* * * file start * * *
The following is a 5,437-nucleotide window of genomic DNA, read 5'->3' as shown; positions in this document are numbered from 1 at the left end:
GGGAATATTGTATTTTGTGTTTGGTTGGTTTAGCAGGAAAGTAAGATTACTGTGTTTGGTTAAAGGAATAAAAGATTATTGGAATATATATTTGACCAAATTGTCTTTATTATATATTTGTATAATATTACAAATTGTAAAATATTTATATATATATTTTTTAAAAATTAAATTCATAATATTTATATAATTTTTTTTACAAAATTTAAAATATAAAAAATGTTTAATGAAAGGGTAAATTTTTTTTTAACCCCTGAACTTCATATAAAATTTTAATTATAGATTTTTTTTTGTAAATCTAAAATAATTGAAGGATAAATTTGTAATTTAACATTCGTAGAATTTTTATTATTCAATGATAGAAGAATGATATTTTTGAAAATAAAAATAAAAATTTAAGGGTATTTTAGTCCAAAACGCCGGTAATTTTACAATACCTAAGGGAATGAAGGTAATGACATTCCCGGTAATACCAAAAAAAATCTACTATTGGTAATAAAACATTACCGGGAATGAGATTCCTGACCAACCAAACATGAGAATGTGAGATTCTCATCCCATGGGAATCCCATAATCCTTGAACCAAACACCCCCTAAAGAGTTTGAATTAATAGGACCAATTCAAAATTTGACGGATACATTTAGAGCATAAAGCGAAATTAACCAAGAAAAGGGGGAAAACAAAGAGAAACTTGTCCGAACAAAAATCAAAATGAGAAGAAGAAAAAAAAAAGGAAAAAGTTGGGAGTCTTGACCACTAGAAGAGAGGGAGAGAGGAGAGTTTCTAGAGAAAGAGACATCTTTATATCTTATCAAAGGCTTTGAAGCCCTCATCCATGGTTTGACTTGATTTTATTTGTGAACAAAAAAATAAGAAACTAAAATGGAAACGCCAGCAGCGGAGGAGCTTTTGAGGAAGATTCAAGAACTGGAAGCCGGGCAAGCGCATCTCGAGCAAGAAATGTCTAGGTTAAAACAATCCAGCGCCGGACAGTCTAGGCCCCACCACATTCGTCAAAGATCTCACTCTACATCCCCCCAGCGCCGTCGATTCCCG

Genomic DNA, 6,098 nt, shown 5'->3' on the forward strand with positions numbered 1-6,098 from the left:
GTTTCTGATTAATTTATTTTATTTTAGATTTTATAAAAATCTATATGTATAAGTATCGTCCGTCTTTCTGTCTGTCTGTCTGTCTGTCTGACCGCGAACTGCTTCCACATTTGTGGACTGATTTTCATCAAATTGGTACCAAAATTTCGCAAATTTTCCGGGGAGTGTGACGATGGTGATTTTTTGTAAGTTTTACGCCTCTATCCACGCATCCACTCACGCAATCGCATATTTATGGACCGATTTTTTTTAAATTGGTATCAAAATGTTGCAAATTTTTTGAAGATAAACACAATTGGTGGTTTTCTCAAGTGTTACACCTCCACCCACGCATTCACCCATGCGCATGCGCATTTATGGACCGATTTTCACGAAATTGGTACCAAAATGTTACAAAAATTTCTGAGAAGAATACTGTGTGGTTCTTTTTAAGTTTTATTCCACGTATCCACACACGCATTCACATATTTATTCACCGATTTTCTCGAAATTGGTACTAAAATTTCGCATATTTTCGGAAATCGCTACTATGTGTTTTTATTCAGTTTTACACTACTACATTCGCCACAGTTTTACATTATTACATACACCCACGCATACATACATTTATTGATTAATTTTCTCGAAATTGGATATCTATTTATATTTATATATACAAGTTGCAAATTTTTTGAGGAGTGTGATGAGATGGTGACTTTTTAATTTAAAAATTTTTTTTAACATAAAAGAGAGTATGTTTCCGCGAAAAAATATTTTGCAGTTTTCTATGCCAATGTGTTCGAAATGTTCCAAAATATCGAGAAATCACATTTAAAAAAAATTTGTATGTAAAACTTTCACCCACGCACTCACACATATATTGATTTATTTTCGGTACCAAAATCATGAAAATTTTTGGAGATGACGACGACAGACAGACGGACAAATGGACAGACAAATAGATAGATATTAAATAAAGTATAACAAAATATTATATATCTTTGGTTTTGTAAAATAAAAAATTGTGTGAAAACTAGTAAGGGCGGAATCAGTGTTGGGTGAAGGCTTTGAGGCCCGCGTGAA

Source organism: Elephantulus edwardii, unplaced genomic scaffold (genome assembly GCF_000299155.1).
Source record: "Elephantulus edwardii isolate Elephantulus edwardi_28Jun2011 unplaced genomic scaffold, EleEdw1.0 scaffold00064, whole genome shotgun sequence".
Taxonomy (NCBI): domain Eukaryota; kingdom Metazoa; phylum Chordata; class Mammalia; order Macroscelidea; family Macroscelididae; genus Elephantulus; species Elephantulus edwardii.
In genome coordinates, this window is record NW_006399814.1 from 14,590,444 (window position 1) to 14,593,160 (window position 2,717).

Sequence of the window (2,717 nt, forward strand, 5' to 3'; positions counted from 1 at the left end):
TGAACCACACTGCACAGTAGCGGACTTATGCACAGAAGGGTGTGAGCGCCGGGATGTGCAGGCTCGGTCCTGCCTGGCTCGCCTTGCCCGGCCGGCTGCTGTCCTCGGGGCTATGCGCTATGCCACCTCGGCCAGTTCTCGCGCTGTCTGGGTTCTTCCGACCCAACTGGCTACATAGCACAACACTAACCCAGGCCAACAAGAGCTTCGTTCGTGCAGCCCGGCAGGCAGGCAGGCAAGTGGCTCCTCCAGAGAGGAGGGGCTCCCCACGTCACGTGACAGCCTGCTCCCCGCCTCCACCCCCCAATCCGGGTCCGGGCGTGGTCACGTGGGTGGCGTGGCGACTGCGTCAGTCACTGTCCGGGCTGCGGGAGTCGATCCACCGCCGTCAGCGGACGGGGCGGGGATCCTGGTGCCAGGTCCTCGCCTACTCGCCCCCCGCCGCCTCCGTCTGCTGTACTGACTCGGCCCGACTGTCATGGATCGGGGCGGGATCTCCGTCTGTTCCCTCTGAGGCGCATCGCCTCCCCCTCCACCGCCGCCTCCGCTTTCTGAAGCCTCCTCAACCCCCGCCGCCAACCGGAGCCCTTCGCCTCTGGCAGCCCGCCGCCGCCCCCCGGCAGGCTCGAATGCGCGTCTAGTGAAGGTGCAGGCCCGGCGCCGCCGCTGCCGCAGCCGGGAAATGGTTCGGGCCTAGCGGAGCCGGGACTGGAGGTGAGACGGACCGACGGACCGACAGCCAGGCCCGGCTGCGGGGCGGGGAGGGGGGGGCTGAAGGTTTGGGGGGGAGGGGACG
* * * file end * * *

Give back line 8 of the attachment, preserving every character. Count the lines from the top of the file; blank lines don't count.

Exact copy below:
In genome coordinates, this window is record NW_006399814.1 from 14,590,444 (window position 1) to 14,593,160 (window position 2,717).